Porto is Portugal's second largest city and was nominated Best European Destination in 2014. Every year the city attracts thousands of tourists eager to discover the ancient downtown, the typical riverside with colourfully painted houses, to get lost in century old streets, to enjoy the Portuguese cuisine and, of course, to taste wine. You need to go a specific winery or vineyard in the Douro Valley to taste the best Portuguese wines.
At Caves Ferreira you travel back to the origins of the Portuguese tradition. In this cellar you will learn history of Port wine of the Douro region and discover one of its most iconic figures - Dona Antónia Adelaide Ferreira.
The Croft Cellar is located just few clicks away from the waterfront Gaia and always open. This cellar offers most genuine and traditional tours to the Port wine where you can taste the best Portuguese wines. You can also enjoy other experiences such blind tastings and chocolate pairings.
Located in Vila Nova de Gaia near the waterfront. In Caves Offley you will learn the fascinating story of the Baron of Forrester and its role in the Port wine industry. In this guided tour through the cellar, there will be wine Port tastings and for small groups of taste experts there is also available an intimate visit with a wider selection of Port Wine tastings.
The Clerics Tower, or Torre dos Clerigos, is one of the most sought-after sightseeing destinations in Porto, Portugal. The Torre dos Clerigos provides the perfect marvel to one of Porto’s most attractive buildings which is constructed in beautiful Baroque style.
Built for the Brotherhood of the Clerigos, it was commissioned from the Italian architect and painter, Nicolau Nasoni. The Tower is very much a landmark in Porto, visible as it is high above the rooftops from many a vantage point throughout the city.
It is an impressive 76 metres tall and for many years was used as a reference tool for the many boats that entered the waters of the Douro on trading routes between Portugal and other areas of the country and indeed the world.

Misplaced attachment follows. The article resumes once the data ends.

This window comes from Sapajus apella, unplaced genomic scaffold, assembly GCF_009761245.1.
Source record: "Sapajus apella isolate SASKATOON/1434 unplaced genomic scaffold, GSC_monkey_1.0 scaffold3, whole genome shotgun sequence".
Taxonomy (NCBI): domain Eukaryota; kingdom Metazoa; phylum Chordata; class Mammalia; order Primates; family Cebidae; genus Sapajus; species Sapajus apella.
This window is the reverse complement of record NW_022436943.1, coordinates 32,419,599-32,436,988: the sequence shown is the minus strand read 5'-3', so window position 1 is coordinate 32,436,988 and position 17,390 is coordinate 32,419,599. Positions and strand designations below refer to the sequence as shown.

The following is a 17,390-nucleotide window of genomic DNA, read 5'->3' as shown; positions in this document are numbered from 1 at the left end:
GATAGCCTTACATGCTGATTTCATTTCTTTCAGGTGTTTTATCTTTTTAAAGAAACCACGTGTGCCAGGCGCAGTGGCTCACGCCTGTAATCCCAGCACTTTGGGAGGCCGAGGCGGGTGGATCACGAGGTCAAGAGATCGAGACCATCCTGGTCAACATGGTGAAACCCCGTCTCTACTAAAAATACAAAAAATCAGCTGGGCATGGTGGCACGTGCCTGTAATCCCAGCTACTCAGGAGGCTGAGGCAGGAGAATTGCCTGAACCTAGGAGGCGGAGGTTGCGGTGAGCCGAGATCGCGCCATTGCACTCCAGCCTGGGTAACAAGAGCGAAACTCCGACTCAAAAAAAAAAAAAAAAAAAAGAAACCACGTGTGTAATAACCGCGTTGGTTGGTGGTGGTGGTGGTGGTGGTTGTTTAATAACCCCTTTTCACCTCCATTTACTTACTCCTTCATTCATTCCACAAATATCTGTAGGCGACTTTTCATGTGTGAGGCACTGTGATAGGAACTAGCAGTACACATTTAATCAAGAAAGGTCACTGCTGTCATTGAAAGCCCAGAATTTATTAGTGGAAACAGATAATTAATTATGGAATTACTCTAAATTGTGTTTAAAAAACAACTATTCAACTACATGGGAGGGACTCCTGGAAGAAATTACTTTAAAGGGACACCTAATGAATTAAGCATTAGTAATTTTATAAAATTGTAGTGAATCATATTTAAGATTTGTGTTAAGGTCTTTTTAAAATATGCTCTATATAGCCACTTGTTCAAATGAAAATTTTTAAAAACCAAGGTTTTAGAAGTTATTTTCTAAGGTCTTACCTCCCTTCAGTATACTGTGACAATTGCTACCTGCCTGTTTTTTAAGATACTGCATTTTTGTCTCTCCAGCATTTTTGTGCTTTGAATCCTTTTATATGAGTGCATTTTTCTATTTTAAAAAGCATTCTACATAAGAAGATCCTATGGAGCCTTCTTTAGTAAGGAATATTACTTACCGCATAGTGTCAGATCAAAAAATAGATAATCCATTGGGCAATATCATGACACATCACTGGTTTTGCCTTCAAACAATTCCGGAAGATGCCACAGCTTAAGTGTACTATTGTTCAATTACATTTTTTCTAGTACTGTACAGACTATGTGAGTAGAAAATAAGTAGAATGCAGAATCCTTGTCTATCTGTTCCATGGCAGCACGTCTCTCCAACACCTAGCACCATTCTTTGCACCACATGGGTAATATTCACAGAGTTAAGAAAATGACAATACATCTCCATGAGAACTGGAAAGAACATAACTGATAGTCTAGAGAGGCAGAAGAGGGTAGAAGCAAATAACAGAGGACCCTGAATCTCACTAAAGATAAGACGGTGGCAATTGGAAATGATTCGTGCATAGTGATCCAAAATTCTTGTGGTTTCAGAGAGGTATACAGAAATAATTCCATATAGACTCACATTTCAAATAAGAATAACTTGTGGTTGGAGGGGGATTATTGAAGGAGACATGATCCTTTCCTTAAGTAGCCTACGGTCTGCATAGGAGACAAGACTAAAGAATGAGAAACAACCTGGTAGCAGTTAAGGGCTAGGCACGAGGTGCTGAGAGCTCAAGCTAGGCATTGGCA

The store has an excellent neo-gothic façade, where you can see two figures painted by José Bielman, representing the Science and the Art. This facade is only surpassed by its stunning interior, designed by Xavier Esteves.
Step inside, and you have a wonderland of stunning design, intricate decoration and volumes of books. From floor to ceiling ornate painted plaster provides a rich texture. Pillars are decorated with bronze bas-reliefs of Portuguese literature figures. Glass enclosed bookcases arch at the top.
The policy is very strict concerning photography inside the library, and for a reason: this is a private space which is full of people all the time, but only few buying a book. However, you can still enter for free and enjoy the beauty of the building and there are great postcards that you can buy and take home to complete your photo album.
The Palácio da Bolsa (Stock Exchange) is one of the most important historic monuments in Porto and one of the sights that must definitely be on the list of all visitors to the city. The Palacio da Bolsa is found right next to the Igreja de Sao Francisco, the old Franciscan church that was once linked to the St Francis Convent before the latter’s destruction by fire in the early 19th century.
The Tribunal Room, Assembly Room and Golden Room each showcase lavish artworks and furniture along with sculptures are worth watching design!
Most of the palace was complete by 1850, but the interior was only finished in 1910 and involved several different artists. This creates a melange of artistic and architectural styles and influences. And as you progress from one room to the next you’ll be able to notice these significant differences and how they contribute to the overall uniqueness of the building.
Furthermore, the floor is made from the highest quality woods such as mahogany, rosewood and maple, as is most of the building. It is also equally as patterned and detailed as the walls.